The fundamental backdrop shows an environment of still robust but decelerating growth globally, and a continued rise in inflation. Growth in the US, UK and Europe should remain above trend, with around 4% GDP increases likely in all three areas. Japan will also likely see strong growth, of around 3% this year.
Moderating growth, from an exceptional recovery in 2021, was not unexpected as the global economy moved past peak growth around the middle of last year. What has been slightly more concerning is some recent disappointment in the US, although growth has been better than forecast so far in most other areas, including China, where authorities have recently begun to ease policy.
Inflation still a priority for central banks
Inflation is clearly front and centre in the minds of investors. In the UK, the December reading of 5.4% is a thirty-year high, and headline CPI in the US is now around 7%. Looking forward, it is highly likely that annual inflation rates will fall relatively sharply in the next few months due to base effects and some moderation in goods price inflation as supply issues continue to diminish. Nonetheless, inflation rates in housing and services will probably remain stubbornly higher. These areas are relatively highly correlated to wage growth, and therefore could remain higher than many are hoping.
My expectation is that inflation rates will fall sharply in the coming months but will remain above central bank targets by year-end. Furthermore, while there is significant noise in current data releases, and underlying trends are difficult to identify with confidence, I would say that risks are probably still tilted to the upside; not from current levels but against expectations. Nonetheless, wage inflation remains key and will be the main focus for central banks.
Markets have adjusted short-term expectations, but the longer-term view is lagging
Markets have recently been relatively relaxed with respect to anticipated future inflation rates, which had pushed sharply higher through 2021 but have moderated somewhat in recent weeks. But where the market has reacted is to push up interest rate expectations and bring forward the expectation of the speed and scale that central banks will reign back on asset purchases.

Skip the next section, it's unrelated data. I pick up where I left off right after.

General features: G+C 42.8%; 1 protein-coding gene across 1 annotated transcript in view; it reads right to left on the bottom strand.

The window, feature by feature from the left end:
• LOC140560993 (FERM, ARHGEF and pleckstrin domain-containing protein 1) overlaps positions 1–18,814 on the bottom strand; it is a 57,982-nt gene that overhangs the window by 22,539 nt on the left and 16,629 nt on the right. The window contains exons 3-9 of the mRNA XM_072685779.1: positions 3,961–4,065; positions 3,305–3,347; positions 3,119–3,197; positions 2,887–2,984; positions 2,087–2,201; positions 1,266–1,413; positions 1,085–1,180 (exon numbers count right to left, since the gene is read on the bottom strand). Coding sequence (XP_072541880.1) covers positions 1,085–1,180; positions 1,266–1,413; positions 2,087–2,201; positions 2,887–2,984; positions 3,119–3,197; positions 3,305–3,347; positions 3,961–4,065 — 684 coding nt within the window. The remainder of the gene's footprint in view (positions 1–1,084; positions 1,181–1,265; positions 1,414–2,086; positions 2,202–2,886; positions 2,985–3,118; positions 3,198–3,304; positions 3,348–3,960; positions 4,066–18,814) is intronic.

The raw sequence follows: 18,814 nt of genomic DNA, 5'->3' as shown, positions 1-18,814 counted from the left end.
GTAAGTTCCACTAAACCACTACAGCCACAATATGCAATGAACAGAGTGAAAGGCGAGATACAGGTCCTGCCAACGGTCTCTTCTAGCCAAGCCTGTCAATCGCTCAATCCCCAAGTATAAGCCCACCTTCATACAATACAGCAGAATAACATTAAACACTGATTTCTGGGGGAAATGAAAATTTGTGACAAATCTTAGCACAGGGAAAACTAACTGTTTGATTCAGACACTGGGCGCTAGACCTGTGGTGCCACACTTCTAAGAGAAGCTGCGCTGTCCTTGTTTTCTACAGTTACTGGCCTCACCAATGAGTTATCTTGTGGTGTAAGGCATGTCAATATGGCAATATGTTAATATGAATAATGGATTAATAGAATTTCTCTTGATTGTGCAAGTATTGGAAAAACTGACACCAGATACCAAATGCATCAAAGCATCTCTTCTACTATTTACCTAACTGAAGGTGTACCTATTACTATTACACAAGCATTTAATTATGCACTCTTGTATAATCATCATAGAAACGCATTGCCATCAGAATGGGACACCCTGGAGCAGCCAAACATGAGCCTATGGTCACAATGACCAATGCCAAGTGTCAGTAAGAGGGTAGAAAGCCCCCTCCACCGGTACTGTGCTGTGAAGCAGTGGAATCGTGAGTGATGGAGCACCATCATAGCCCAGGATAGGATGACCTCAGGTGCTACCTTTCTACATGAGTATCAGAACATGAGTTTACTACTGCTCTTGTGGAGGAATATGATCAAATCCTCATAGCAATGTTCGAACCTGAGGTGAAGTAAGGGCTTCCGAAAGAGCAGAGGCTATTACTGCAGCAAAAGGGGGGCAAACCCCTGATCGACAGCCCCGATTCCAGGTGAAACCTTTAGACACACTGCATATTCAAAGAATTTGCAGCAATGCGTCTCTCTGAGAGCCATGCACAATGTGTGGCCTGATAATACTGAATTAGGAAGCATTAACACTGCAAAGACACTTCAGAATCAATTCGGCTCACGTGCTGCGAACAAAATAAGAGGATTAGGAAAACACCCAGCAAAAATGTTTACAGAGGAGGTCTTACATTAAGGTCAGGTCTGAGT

The market is now pricing in at least four rate hikes this year in the US and is implying that rates there should peak in this cycle at around 1.75%. However, it seems that the market has adjusted short-rate expectations but not longer-term expectations, when investors do make such an adjustment, this will put more pressure on bond yields.
Bonds and growth stocks present challenges
Bond yields have pushed higher recently, notably in terms of real yields, but we believe there is more upside to come. Recent moves in inflation and interest rate expectations, as well as the related moves in bond markets, have been troubling equities. In simple terms, low real interest rates may be viewed as supportive for equities, and particularly supportive for longer-duration growth stocks (stocks that are more sensitive to movements in interest rates). Rising real yields, all else being equal, will have a disproportionately higher impact on growth stocks.
In 2021, we saw a widespread derating in equity markets. Multiples contracted but earnings growth more than offset this negative effect. We should expect more pressure on valuations over the course of 2022. Indeed, this is the pattern observed during prior periods of tightening in monetary policy. What we can hoped for, as was the case during last year, is that modest earnings expectations of 7% globally are beaten, and that growth in earnings offsets a derating in markets.
The tightening cycle is different this time
What is ‘different this time’, amongst other factors, is that central banks are tightening policy from emergency levels, having provided extraordinary and unprecedented support, at a time when economic growth is slowing and inflation is well above target. In addition, equity multiples are historically high, and are particularly extended in the growth segment of the market, with limited scope for interest rate or earnings disappointment. These factors heighten risks for equity investors.